Former Freepoint Commodities Trader Charged With Bribing Brazilian Officials

A former employee of U.S. oil trader Freepoint Commodities LLC and its Brazilian agent were indicted Friday for their alleged role in a scheme to bribe Brazilian officials to win contracts with the country’s state-owned oil company, Petróleo Brasileiro SA.

Glenn Oztemel, 64, of Westport, Conn., and Eduardo Innecco, 73, a dual Brazilian and Italian citizen, were charged with multiple counts of money laundering, bribery and related conspiracy charges in a grand jury indictment unsealed in federal court in Connecticut.

Mr. Oztemel, a former senior oil and gas trader for Freepoint, was arrested in Florida on Wednesday and is returning to Connecticut for his arraignment, a spokesman for the U.S. attorney’s office in Connecticut said. His lawyer didn’t immediately respond to a request for comment. Mr. Innecco, who acted as a broker for the firm, remains at large, the spokesman said.

The case against the two men is linked to a nearly decade-old bribery probe into Petróleo Brasileiro, more commonly known as


which began in 2014 and grew to engulf many of the country’s leading businessmen and politicians.

The investigation into Petrobras, dubbed Operation Car Wash in Brazil because an early lead in the case involved a money-wiring service at a gas station in the country’s capital of Brasília, has since wound down. A Car Wash task force in the Brazilian state of Curitiba was disbanded in 2021.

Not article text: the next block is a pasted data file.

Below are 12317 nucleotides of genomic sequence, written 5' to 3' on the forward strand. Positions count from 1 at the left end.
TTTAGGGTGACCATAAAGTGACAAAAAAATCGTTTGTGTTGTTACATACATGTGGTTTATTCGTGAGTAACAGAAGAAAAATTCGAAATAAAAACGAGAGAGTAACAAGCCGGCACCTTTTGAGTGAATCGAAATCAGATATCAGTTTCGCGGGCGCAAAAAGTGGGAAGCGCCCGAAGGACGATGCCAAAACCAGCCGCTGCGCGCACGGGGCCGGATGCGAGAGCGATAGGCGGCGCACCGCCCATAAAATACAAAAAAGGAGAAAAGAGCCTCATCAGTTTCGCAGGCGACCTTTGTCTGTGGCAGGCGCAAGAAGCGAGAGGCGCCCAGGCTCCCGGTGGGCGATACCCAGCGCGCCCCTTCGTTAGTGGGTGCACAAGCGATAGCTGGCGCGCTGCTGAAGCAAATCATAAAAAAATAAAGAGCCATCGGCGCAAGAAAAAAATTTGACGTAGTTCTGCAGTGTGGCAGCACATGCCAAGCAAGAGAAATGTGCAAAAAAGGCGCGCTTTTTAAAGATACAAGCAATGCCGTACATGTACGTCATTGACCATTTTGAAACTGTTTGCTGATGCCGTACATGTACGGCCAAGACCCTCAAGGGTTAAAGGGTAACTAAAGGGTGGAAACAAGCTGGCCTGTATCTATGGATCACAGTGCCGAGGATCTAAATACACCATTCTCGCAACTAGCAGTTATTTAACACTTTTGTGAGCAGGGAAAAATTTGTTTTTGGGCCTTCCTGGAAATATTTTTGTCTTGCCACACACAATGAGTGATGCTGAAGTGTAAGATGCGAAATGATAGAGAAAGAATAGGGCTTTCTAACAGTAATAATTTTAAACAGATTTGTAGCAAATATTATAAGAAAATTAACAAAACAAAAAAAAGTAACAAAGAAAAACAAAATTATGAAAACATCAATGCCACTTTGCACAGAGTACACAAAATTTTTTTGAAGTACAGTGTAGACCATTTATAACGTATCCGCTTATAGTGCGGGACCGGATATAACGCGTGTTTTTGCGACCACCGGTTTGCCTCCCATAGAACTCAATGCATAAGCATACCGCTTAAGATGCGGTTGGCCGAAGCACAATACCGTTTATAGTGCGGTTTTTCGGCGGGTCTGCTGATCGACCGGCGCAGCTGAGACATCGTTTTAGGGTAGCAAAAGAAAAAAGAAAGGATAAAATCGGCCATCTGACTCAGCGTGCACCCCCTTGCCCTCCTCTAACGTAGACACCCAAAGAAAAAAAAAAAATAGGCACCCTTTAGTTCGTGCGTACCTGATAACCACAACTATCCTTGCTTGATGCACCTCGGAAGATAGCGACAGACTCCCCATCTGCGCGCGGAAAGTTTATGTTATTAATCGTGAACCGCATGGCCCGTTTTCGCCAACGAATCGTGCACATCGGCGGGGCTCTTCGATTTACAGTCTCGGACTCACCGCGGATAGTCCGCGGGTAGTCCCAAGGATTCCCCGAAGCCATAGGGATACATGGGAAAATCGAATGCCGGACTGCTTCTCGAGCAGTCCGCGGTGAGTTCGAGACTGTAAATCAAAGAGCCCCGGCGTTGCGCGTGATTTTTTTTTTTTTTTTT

Messrs. Oztemel and Innecco allegedly paid bribes to unnamed officials for the benefit of two companies that Mr. Oztemel worked for between 2010 and 2018, according to the indictment unsealed Friday. Mr. Oztemel began working for Stamford, Conn.-based Freepoint around 2012.

One of the officials involved in the alleged scheme was Rodrigo Berkowitz, a trader for Petrobras’s U.S. arm in Houston who pleaded guilty in 2019 to conspiring to commit money laundering.

A spokeswoman for Freepoint, which wasn’t named in the indictment, said Mr. Oztemel had retired from the company more than two years ago.

“We are disappointed to learn of the alleged actions, which would violate Freepoint’s policies and unwavering commitment to the compliance with all laws everywhere we do business,” the spokeswoman said. “Freepoint won’t tolerate corruption or illegal business practices.”

The Car Wash probe sparked dozens of cases in Brazil, the U.S. and elsewhere, ensnaring major commodities firms and leading to financial penalties against companies in many other industries. Petrobras itself agreed to pay $853.2 million in a joint settlement with Brazilian and U.S. prosecutors in 2018.

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